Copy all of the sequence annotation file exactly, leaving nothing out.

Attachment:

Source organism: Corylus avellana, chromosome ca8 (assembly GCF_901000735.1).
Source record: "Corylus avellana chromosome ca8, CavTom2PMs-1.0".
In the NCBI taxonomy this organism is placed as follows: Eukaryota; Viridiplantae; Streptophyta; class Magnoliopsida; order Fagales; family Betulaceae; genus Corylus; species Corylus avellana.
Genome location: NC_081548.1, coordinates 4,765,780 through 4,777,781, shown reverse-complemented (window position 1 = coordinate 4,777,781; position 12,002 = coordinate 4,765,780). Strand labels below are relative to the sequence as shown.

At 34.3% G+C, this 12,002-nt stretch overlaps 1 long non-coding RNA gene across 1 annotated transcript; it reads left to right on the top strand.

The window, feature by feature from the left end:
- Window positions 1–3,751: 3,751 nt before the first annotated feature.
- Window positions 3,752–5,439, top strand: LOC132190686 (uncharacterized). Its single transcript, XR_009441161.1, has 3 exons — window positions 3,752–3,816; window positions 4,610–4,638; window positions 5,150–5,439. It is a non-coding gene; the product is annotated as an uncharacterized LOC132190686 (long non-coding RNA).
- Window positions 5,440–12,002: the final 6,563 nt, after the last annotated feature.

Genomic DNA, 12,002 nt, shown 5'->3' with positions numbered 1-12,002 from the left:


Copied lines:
Source organism: Corylus avellana, chromosome ca8 (assembly GCF_901000735.1).
Source record: "Corylus avellana chromosome ca8, CavTom2PMs-1.0".
In the NCBI taxonomy this organism is placed as follows: Eukaryota; Viridiplantae; Streptophyta; class Magnoliopsida; order Fagales; family Betulaceae; genus Corylus; species Corylus avellana.
Genome location: NC_081548.1, coordinates 4,765,780 through 4,777,781, shown reverse-complemented (window position 1 = coordinate 4,777,781; position 12,002 = coordinate 4,765,780). Strand labels below are relative to the sequence as shown.

At 34.3% G+C, this 12,002-nt stretch overlaps 1 long non-coding RNA gene across 1 annotated transcript; it reads left to right on the top strand.

The window, feature by feature from the left end:
- Window positions 1–3,751: 3,751 nt before the first annotated feature.
- Window positions 3,752–5,439, top strand: LOC132190686 (uncharacterized). Its single transcript, XR_009441161.1, has 3 exons — window positions 3,752–3,816; window positions 4,610–4,638; window positions 5,150–5,439. It is a non-coding gene; the product is annotated as an uncharacterized LOC132190686 (long non-coding RNA).
- Window positions 5,440–12,002: the final 6,563 nt, after the last annotated feature.

Genomic DNA, 12,002 nt, shown 5'->3' with positions numbered 1-12,002 from the left: